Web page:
UNITED STATES DISTRICT COURT FOR THE SOUTHERN DISTRICT OF NEW YORK
June 11, 1976
Philip DAVIS, Plaintiff,
UNITED STATES DEPARTMENT OF HEALTH, EDUCATION AND WELFARE, and Group Health Incorporated, Defendants
The opinion of the court was delivered by: LASKER
LASKER, District Judge.
Philip Davis seeks a judgment declaring invalid certain hearing procedures established by the Secretary of the Department of Health, Education § Welfare (HEW) regarding disputed claims of medicare benefits under Title XVIII, Part B of the Social Security Act, 42 U.S.C.§§ 1395, et seq. Specifically, Davis alleges that the procedures for the appointment of persons who conduct hearings as to disputed claims resulted, in his and in all cases, in the appointment of a biased hearing officer and, therefore, violate his rights under the Act and the due process clause. Davis moves for summary judgment. Defendants move to dismiss for lack of jurisdiction and failure to state a claim.
Under Part B of the Medicare program, persons who enroll pay monthly premiums, matched by federal contributions, and are entitled to insurance benefits for covered services. See 42 U.S.C. §§ 1395y(a)(1), 1395k.
The Act authorizes the Secretary of HEW to promulgate regulations governing eligibility and review of disputed claims. See 42 U.S.C. § 1395ff. A dissatisfied claimant obtains review of disputed Part B claims by filing a request for reconsideration. The Secretary of HEW is authorized by statute to enter into agreements with health insurance carriers to perform certain functions, including the determination of the amount of reimbursement due individual claimants. Group Health Incorporated (GHI), a defendant in this case, is the insurance carrier in charge of Davis' claims.
The Act sets forth the manner in which hearings of disputed Part B claims are to be conducted and provides in pertinent part:
"(3) Each such contract [between the carrier and the Secretary] shall provide that the carrier -
* * *
(C) will establish and maintain procedures pursuant to which an individual enrolled under this part will be granted an opportunity for a fair hearing by the carrier, in any case where the amount in controversy is $100 or more, when requests for payment under this part with respect to services furnished him are denied or are not acted upon with reasonable promptness or when the amount of such payment is in controversy."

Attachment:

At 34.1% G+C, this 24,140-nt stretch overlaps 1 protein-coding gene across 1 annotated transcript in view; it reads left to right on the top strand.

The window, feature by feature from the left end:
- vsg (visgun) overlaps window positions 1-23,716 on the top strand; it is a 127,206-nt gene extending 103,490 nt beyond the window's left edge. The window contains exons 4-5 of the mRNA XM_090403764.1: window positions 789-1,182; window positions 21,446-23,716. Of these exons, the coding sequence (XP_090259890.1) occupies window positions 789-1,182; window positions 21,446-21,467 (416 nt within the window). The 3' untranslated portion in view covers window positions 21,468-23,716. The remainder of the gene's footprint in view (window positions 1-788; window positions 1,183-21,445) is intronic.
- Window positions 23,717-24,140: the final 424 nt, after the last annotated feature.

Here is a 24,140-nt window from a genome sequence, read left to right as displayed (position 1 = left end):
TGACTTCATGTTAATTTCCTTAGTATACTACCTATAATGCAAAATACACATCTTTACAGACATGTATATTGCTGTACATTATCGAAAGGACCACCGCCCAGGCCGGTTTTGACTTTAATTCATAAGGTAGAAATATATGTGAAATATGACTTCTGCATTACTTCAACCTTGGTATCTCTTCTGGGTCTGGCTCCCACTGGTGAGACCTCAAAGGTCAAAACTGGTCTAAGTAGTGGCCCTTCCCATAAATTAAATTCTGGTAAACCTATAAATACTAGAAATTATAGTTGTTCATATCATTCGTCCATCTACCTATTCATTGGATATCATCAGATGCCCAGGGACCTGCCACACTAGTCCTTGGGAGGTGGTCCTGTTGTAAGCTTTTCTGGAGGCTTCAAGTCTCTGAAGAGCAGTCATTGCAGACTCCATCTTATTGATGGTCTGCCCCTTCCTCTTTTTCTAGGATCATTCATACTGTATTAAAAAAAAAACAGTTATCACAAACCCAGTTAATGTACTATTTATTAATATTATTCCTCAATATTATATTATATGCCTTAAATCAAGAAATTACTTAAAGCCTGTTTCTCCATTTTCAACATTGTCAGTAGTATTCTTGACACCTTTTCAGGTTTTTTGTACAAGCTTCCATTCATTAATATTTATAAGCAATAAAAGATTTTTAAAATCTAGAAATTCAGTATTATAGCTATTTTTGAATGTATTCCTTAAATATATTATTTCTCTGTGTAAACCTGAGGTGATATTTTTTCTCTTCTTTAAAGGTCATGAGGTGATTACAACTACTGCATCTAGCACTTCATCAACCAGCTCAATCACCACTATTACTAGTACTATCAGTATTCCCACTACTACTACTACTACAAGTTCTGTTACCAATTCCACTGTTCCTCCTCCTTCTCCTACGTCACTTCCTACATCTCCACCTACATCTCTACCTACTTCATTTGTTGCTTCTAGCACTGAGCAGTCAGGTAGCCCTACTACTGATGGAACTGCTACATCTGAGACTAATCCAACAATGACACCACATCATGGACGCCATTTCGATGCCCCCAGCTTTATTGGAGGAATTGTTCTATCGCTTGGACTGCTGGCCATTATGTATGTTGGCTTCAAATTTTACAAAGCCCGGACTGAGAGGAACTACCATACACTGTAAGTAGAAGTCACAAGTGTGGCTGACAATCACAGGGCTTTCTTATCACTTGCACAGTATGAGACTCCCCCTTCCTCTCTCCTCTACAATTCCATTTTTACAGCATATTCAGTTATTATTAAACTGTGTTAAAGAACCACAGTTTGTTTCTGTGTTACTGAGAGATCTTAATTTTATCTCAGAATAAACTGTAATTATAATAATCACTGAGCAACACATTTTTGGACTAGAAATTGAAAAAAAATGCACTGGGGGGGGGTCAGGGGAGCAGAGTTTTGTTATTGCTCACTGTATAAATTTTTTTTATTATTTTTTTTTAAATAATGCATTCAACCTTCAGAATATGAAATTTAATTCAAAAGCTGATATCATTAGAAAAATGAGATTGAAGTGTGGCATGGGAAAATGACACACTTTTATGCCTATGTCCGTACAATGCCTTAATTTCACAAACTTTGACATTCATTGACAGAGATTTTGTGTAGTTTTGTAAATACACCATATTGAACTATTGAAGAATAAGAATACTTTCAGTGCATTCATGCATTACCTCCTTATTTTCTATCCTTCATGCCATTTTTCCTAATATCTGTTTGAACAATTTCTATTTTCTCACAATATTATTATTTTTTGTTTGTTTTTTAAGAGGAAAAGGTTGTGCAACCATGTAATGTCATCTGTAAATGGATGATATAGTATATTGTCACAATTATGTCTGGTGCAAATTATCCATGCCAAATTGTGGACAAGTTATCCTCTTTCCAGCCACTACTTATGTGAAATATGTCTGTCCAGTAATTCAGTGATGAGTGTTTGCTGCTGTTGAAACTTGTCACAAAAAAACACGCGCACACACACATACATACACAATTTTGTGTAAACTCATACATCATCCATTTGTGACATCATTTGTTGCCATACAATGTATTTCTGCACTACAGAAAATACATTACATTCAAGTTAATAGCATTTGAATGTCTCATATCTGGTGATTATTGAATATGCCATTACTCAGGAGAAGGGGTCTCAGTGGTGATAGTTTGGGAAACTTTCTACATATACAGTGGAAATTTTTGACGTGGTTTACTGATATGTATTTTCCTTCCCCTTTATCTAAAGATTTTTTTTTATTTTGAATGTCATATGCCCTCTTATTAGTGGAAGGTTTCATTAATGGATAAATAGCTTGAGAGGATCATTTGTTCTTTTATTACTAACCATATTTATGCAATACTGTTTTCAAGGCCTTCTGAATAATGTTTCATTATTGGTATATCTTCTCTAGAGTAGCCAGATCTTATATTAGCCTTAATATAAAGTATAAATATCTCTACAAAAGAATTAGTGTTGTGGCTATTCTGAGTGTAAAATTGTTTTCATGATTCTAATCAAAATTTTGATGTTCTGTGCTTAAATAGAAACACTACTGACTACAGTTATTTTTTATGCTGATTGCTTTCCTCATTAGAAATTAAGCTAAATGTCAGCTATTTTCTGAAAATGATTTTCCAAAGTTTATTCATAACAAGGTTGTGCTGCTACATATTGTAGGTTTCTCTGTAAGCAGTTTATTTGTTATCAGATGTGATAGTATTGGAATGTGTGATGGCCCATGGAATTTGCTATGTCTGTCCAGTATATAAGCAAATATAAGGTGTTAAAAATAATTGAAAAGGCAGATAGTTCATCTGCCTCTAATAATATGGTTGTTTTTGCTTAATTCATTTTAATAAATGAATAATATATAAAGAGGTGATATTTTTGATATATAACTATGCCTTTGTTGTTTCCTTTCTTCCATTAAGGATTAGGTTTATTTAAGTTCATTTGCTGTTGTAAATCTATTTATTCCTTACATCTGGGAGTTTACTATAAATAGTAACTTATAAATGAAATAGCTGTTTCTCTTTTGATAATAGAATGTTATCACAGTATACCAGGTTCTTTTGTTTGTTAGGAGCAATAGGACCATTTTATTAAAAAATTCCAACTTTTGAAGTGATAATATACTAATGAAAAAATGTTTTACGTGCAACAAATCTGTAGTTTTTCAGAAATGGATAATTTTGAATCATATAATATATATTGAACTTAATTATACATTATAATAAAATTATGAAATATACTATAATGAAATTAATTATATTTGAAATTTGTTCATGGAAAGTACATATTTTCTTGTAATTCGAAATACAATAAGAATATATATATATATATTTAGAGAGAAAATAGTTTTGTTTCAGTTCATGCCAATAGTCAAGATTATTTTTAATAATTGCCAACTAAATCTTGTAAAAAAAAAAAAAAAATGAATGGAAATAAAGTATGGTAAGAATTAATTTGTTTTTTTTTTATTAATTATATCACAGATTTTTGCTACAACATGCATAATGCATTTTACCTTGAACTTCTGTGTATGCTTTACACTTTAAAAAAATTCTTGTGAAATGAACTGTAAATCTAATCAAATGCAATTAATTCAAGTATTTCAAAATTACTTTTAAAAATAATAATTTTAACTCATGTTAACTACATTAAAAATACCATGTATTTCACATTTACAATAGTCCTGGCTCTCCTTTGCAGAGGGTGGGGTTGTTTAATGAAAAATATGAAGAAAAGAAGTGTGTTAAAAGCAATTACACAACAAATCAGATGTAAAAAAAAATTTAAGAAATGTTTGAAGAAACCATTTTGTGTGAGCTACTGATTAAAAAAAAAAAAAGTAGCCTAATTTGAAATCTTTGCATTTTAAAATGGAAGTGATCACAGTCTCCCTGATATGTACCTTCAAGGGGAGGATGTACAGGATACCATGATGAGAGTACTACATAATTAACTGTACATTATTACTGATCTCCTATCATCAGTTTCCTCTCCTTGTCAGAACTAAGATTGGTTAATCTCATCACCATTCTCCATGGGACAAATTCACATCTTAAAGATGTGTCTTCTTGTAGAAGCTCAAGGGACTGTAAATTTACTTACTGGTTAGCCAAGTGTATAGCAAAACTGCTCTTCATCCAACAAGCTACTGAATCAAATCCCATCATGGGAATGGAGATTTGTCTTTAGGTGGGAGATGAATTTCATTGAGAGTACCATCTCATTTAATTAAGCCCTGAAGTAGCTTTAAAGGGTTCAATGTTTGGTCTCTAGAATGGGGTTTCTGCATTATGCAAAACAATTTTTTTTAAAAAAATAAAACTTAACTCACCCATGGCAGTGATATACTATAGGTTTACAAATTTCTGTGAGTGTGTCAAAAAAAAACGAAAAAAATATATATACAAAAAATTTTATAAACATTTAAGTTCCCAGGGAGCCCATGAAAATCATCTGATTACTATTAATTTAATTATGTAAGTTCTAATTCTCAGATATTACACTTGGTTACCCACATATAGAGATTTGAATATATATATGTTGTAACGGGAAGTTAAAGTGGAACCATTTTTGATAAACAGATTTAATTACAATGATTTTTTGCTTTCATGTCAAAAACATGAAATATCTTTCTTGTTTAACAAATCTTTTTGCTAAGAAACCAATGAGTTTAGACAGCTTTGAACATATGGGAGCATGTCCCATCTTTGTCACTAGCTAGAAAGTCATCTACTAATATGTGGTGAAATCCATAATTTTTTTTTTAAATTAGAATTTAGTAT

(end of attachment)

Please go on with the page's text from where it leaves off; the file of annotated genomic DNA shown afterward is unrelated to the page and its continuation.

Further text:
42 U.S.C. § 1395u(b)(3)(C) (emphasis added)
Pursuant to the Statute, the Secretary of HEW promulgated regulations which establish the hearing procedures and provide:
"20 C.F.R. § 405. Hearing officer.
Any hearing provided for in this subpart shall be conducted by a hearing officer designated by the appropriate official of the carrier.
405.824 Disqualification of hearing officer.
A hearing officer shall not conduct a hearing in any case in which he is prejudiced or partial with respect to any party, or if he has any interest in the matter before him. Notice of any objection with respect to the hearing officer who will conduct the hearing shall be made by the objecting party at his earliest opportunity. The hearing officer shall consider such objection and shall at his discretion, withdraws, the appropriate official of the carrier shall designate another hearing officer to conduct the hearing. If the hearing officer does not withdraw, the objecting party may present his objections to the carrier for consideration at any time prior to the issuance of a decision. The carrier shall review the request and take appropriate action. The fact that a hearing officer is an employee of the carrier may not serve as a prima facie cause for disqualification."